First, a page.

I hadn’t known that I’d be able to go this time when I bought the tickets. That depended on how much I earned in the interim. I did look for other things to do if I made it to Europe at the end of May, and two days after the concert there was the UEFA Champions League Final at Wembley Stadium. This was beginning to look very serious!
As May 26, the date of the concert, approached, it became clearer that I was going to be able to go and make a vacation of it. I decided to surprise Tom, and not let him know that we were going to meet up at the concert. How perfect would that be, this “father and son” at a concert given by the writer and singer of the great song of the same name!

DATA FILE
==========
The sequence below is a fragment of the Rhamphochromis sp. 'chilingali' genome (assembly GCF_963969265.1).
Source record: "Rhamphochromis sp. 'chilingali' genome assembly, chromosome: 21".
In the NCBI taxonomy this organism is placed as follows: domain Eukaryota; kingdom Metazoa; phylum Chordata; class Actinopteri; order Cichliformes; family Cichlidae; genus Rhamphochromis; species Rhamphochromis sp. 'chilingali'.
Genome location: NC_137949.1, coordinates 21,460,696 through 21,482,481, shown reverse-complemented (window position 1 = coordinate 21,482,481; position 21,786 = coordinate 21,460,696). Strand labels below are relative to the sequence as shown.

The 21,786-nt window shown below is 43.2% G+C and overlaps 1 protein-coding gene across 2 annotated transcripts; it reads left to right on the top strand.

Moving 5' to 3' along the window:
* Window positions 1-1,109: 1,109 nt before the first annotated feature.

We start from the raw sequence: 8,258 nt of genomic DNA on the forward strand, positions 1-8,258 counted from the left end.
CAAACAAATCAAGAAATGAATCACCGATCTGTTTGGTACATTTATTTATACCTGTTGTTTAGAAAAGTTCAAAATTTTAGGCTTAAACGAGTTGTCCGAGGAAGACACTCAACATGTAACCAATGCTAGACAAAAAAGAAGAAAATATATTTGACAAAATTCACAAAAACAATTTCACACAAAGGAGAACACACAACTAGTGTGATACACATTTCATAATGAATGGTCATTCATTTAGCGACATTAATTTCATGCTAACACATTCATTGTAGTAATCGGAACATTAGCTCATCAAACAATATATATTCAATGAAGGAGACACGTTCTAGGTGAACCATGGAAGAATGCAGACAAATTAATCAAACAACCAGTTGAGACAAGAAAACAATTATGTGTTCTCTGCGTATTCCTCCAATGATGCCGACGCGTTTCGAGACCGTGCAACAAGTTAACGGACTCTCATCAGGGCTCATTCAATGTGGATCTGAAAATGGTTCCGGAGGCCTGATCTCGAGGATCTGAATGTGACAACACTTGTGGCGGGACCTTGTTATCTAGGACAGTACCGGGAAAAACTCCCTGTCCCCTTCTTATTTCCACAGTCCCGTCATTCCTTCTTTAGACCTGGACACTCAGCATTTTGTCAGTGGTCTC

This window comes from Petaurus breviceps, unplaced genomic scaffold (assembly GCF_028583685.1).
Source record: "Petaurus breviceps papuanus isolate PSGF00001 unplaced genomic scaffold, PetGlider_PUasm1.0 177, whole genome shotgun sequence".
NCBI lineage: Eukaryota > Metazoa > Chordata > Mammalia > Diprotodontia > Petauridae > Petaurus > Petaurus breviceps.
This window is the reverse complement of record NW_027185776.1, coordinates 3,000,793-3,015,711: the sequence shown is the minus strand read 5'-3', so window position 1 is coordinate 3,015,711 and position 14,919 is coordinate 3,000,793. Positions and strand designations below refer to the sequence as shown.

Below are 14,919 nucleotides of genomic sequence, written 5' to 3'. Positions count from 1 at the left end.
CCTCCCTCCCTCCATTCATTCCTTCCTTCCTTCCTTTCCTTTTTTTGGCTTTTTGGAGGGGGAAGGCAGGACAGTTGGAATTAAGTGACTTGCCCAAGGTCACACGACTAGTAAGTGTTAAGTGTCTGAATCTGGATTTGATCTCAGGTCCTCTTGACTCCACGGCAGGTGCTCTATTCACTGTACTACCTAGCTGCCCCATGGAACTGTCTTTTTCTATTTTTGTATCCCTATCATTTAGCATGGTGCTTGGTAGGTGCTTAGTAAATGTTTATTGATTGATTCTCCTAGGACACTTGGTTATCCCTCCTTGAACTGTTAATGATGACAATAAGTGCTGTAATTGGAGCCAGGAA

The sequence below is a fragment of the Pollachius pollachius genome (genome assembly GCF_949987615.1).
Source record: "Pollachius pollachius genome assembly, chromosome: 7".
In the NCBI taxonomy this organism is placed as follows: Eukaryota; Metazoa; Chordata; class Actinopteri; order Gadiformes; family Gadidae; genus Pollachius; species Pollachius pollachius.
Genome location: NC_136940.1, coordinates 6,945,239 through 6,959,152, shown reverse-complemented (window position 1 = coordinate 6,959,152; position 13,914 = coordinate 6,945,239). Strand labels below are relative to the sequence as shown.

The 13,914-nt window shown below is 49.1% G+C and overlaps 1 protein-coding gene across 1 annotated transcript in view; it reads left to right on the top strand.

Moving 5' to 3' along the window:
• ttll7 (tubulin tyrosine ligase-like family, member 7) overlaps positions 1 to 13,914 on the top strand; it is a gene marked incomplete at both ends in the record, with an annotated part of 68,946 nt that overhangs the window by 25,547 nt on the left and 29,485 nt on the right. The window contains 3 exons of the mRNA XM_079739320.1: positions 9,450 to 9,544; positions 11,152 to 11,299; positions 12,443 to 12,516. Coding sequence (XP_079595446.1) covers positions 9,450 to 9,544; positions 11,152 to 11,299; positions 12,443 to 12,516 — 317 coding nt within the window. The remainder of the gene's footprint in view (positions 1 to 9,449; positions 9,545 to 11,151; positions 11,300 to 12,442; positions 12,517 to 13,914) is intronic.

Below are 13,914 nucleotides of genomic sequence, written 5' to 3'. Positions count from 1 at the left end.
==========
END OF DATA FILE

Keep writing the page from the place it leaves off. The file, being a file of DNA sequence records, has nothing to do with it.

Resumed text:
There were nay-sayers, of course, who talked about the difference between seeing Cat Stevens back then and seeing Yusuf now, voicing my own doubts and worries. What if he didn’t play his old songs? What would new Yusuf songs sound like? What would he sound like? Who was he now, calling himself Yusuf, a practicing and apparently devout Muslim? I was convinced that the incredibly nice guy responsible for “Morning has Broken” and “Sad Lisa” would take care of his audience and give us what we wanted. But how can you be sure? Fingers crossed! Whether or not he sang “Father and Son,” which Tom in his turn has sung for his dad, I figured that we would have fun together.